Ex-nurse laid decomposing 'on display' after Met Police searches missed body in flat
- Credit: Amanda Alexander
Police officers who said they searched the home of a missing woman twice failed to find her mummified body laying on the kitchen floor.
A coroner slammed the Met Police’s “embarrassing” failure, saying he believed a thorough search would have found Lillian John-Baptiste.
A spokesperson for the Met said the force's "thoughts and sympathy remain" with Mrs John-Baptiste's family, and an inquest heard training had been updated and best practices reiterated to staff since the case came to light.
Officers were sent to search her home in Rymill Street, Canning Town, twice in 2021, but said there was no sign of her.
However, when they searched again in February 2022, she was found.
The court heard she had likely died there over two years earlier, aged 73.
She had not used her bank account or phone since late 2019.
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“The Metropolitan Police Service have not covered themselves in glory,” said east London coroner Graeme Irvine.
“This is an embarrassing case... The relevant officers will hear about my displeasure at hearing these issues.”
The force referred itself to the Independent Office for Police Conduct (IOPC), but the watchdog sent the case back to the Met to investigate itself.
It cleared itself of misconduct.
Mrs John-Baptiste was born on the Caribbean island of St Lucia in 1946 and moved to the UK when she was 15.
An inquest at Barking Adult College heard she worked as a writer, singer and model before becoming a nurse at Queen Mary’s Hospital in Stratford.
A decades-long battle with mental illness, beginning in the 1970s, saw her diagnosed with schizoaffective disorder and repeatedly admitted to Goodmayes Hospital in Ilford.
As a result of her illness, the state removed her three children from her care.
“Her passion for her children was very deep,” her estranged daughter Amanda Alexander wrote in a witness statement.
“She took it very hard when we were taken away from her by social services. From recollection, there was never any effort by social services to reconcile us with our mother. I do not believe she ever fully recovered from us being taken away from her.”
When police found her children and told them Mrs John-Baptiste was missing, they did not even know where their mother lived.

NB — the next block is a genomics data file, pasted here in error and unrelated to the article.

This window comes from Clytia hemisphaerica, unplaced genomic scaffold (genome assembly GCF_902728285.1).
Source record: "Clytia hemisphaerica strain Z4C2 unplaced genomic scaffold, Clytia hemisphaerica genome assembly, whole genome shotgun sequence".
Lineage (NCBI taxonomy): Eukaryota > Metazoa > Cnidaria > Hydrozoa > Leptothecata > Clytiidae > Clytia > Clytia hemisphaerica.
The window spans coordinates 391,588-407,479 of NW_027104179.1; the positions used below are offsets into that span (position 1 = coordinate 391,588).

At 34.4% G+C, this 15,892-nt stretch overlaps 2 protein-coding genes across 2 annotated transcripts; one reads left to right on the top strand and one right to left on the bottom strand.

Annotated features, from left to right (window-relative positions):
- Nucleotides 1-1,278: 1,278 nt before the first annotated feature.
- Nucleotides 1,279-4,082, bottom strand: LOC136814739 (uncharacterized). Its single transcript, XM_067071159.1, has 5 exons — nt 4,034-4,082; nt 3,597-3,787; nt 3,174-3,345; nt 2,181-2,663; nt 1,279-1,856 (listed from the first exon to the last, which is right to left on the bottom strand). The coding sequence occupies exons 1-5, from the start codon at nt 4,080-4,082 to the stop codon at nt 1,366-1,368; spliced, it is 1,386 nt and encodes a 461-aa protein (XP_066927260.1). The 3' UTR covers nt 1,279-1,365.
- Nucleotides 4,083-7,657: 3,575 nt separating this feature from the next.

In her later years, Mrs John-Baptiste therefore had no support network.
In July 2021, when checking on vulnerable residents amid the Covid-19 pandemic, Newham Council could not reach Mrs John-Baptiste and called the police.
Officers entered the property and found it filled with piles of rubbish, with one likening Mrs John-Baptiste to “a hoarder”.
The court heard there should have been a detailed written record of the search and body-worn camera footage showing how thorough it had been, but neither existed in this case.
An officer was sent to search again in August, but felt unsafe searching the chaotic flat alone.
DC Jason Niblett, of the north east command unit’s missing persons team, testified that this should have prompted a visit by a specialist search team.
Instead, the search was abandoned.
Mrs John-Baptiste was “mummified” when she was eventually found the following year, pathologist Alan Bates testified.
Her remains weighed just three stone.
“This is probably the most advanced case of decomposition that has been submitted to me – certainly for a long time,” he said.
As a result, no cause of death could be identified.
Mr Irvine said his only option was to record an open conclusion.
He said the searches of Mrs John-Baptiste's home were “not particularly assiduous”, leading to “a number of missed opportunities” to find her earlier.
He described the police actions as “utterly remarkable”.
“Mrs John-Baptiste's head was on display when she was found and it seems to me that if anybody had actually walked into the kitchen, looked behind the door, they would have been able to see her body,” he said.
But he found these were "individual failings", not systemic.
“We acknowledge that there were missed opportunities to locate Mrs John-Baptiste's body and on this occasion, our actions fell far below the standards we and the public should expect from the Metropolitan Police Service,” a force spokesperson said.
The Met said its Directorate of Professional Standards had investigated and found no misconduct, but identified “a number of failings”, for which it had apologised to Mrs John-Baptiste's estranged children.
“Our thoughts and sympathy remain with her family at this difficult time,” the Met said.
The inquest heard that training had been updated and best practices had been reiterated to staff.